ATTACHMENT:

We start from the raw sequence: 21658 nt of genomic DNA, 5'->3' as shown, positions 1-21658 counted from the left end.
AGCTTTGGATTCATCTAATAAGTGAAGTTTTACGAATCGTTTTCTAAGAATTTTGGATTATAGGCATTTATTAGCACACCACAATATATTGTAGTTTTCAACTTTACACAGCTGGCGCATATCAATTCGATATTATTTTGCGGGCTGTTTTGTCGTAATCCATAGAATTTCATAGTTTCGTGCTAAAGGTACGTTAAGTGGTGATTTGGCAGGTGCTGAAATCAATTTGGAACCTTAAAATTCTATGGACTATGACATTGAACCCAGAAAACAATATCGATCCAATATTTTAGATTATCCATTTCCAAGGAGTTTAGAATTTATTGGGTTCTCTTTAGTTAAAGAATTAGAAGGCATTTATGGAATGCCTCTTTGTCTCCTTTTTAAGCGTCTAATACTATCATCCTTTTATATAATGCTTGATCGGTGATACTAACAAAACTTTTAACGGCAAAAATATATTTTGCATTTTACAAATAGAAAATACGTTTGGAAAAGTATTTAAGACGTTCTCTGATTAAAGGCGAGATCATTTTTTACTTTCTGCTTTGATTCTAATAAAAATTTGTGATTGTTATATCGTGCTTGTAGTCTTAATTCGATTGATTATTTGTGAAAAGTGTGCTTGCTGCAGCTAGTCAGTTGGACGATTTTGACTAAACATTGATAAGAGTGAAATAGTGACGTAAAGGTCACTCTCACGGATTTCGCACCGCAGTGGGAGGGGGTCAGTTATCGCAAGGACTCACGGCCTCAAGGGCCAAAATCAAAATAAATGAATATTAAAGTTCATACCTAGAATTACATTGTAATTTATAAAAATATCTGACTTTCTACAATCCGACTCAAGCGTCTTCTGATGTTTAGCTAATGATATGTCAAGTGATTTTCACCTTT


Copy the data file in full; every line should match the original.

We start from the raw sequence: 21658 nt of genomic DNA, 5'->3' as shown, positions 1-21658 counted from the left end.
AGCTTTGGATTCATCTAATAAGTGAAGTTTTACGAATCGTTTTCTAAGAATTTTGGATTATAGGCATTTATTAGCACACCACAATATATTGTAGTTTTCAACTTTACACAGCTGGCGCATATCAATTCGATATTATTTTGCGGGCTGTTTTGTCGTAATCCATAGAATTTCATAGTTTCGTGCTAAAGGTACGTTAAGTGGTGATTTGGCAGGTGCTGAAATCAATTTGGAACCTTAAAATTCTATGGACTATGACATTGAACCCAGAAAACAATATCGATCCAATATTTTAGATTATCCATTTCCAAGGAGTTTAGAATTTATTGGGTTCTCTTTAGTTAAAGAATTAGAAGGCATTTATGGAATGCCTCTTTGTCTCCTTTTTAAGCGTCTAATACTATCATCCTTTTATATAATGCTTGATCGGTGATACTAACAAAACTTTTAACGGCAAAAATATATTTTGCATTTTACAAATAGAAAATACGTTTGGAAAAGTATTTAAGACGTTCTCTGATTAAAGGCGAGATCATTTTTTACTTTCTGCTTTGATTCTAATAAAAATTTGTGATTGTTATATCGTGCTTGTAGTCTTAATTCGATTGATTATTTGTGAAAAGTGTGCTTGCTGCAGCTAGTCAGTTGGACGATTTTGACTAAACATTGATAAGAGTGAAATAGTGACGTAAAGGTCACTCTCACGGATTTCGCACCGCAGTGGGAGGGGGTCAGTTATCGCAAGGACTCACGGCCTCAAGGGCCAAAATCAAAATAAATGAATATTAAAGTTCATACCTAGAATTACATTGTAATTTATAAAAATATCTGACTTTCTACAATCCGACTCAAGCGTCTTCTGATGTTTAGCTAATGATATGTCAAGTGATTTTCACCTTT